YEAR IN REVIEW | Immunotherapy
The year 2017 was one of prolific research and advancements. Repeatedly throughout the year, key results were announced from multiple trials investigating groundbreaking strategies emerged with practice-changing implications. The advent of checkpoint inhibitors continues to revolutionize the way we can treat our patients, and exploring their utility in multiple lines of therapy continued this past year.
In September, Borghaei and colleagues presented data at the ESMO 2017 Congress, confirming and expanding on previously published results of the KEYNOTE-021 trial investigating pembrolizumab (a PD-1 inhibitor) in combination with pemetrexed and carboplatin as a first-line therapy for patients with advanced nonsquamous NSCLC. Again, results demonstrated improved progressionfree survival (PFS) and objective response rate (ORR) for patients receiving the checkpoint inhibitor in combination with chemotherapy, compared to chemotherapy alone. Most recent results showed PFS was more than doubled for patients on the combination, with a reduced risk of progression of 46%. Then, it was then announced in January of this year that KEYNOTE-189, the phase III trial investigating this combination in metastatic NSCLC had reached its dual primary endpoints, demonstrating significantly improved overall survival (OS) and PFS for pembrolizumab plus chemotherapy. Full results of this trial are expected later this year.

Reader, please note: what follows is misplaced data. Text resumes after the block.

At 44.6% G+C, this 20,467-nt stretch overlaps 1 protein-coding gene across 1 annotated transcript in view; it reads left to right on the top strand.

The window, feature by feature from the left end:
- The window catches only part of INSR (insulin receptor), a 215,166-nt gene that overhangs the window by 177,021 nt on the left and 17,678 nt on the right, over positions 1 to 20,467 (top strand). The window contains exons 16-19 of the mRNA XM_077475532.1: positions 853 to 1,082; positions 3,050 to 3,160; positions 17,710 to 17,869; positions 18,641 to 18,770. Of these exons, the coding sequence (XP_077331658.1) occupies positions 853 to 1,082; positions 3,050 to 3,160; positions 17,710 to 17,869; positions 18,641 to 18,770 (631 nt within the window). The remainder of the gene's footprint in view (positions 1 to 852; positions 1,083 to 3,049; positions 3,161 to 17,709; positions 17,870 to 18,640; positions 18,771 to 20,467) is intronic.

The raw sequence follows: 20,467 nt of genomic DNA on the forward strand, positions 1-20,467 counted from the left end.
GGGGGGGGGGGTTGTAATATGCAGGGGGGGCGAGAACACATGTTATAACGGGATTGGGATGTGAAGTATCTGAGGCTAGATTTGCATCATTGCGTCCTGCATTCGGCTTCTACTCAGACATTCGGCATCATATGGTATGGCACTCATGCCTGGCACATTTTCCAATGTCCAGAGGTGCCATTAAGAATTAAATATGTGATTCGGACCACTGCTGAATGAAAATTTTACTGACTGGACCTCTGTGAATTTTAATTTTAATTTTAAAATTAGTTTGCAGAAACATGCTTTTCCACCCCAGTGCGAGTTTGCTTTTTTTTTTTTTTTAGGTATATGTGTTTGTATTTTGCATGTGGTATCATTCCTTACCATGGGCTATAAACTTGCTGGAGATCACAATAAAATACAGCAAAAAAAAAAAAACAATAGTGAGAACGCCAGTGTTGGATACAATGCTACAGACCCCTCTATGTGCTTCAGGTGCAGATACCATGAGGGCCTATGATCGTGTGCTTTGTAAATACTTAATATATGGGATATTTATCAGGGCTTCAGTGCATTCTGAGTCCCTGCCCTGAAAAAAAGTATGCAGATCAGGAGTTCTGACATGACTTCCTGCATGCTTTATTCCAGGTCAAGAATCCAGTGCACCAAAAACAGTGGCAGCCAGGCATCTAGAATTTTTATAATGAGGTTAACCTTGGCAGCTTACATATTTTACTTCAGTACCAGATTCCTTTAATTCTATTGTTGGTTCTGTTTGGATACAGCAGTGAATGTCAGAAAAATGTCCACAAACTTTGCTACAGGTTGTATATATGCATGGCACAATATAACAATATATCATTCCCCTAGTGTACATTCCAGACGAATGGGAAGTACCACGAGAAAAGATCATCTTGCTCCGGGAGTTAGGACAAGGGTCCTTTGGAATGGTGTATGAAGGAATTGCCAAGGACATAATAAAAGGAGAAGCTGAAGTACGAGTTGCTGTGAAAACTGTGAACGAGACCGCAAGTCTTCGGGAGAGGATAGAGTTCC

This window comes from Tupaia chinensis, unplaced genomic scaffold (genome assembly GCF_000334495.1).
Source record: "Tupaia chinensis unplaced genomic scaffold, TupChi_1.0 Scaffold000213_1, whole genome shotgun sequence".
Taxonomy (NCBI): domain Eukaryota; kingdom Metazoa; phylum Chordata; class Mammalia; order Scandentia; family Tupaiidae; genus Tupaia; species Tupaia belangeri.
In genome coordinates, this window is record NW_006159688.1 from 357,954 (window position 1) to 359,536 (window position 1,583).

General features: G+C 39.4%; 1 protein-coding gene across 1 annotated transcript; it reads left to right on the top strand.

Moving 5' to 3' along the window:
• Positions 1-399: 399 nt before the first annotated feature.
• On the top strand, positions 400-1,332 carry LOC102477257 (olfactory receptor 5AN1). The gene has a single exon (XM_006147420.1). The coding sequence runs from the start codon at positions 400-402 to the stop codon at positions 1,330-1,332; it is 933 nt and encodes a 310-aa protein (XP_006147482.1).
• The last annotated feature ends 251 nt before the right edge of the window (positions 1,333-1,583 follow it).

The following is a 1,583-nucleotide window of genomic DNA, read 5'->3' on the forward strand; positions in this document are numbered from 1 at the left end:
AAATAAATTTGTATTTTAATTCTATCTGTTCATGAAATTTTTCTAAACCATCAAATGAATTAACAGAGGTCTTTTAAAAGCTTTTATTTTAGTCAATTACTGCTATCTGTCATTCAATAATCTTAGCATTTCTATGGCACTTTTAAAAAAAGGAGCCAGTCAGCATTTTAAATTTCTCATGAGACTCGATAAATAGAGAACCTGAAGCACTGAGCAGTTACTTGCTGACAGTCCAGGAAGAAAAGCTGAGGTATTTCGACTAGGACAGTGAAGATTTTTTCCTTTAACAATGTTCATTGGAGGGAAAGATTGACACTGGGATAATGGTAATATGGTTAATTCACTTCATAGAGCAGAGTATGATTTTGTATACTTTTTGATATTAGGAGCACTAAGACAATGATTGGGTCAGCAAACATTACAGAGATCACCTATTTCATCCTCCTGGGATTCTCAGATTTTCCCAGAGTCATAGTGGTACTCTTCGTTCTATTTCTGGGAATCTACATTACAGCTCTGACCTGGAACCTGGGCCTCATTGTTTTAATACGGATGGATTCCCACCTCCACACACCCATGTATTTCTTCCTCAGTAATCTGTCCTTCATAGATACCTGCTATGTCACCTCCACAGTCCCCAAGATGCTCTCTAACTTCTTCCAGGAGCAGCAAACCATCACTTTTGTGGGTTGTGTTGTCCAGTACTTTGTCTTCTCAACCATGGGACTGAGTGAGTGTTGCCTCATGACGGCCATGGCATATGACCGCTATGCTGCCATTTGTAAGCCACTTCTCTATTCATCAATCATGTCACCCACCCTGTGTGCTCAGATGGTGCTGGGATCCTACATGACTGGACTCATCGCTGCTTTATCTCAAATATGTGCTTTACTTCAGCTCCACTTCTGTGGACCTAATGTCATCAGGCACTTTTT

Back in October 2017, results from the CheckMate-032 trial investigating the immunotherapy combination of nivolumab and ipilimumab for patients with small cell lung cancer with various levels of tumor mutation burden (TMB) were presented at 18th World Conference on Lung Cancer. Investigators showed patients with high TMB responded to the combination 46% of the time, but only 16% or 22% of patients with low and medium TMB responded, respectively. Investigators followed these results in February of this year, showing in the CheckMate-227 study that the dual immunotherapy combination achieved superior PFS in the first-line treatment of patients with NSCLC.
In November of last year, we saw Antonia and colleagues publish results from the phase III PACIFIC trial in the New England Journal of Medicine, showing that the PD-L1 inhibitor durvalumab had a superior PFS and ORR to placebo for patients with stage III NSCLC who had previously received chemoradiotherapy. Investigators showed administration of durvalumab reduced the risk of progression or death by 48% in these patients.
Then, in December, at the ESMO Immuno Oncology Congress 2017, Reck and colleagues demonstrated the efficacy of another checkpoint inhibitor combination strategy in NSCLC, this time atezolizumab (a PD-L1 inhibitor) in combination with chemotherapy and bevacizumab for stage IV disease. The phase III Impower150 trial demonstrated improved PFS for this combination, with OS data yet to be reported.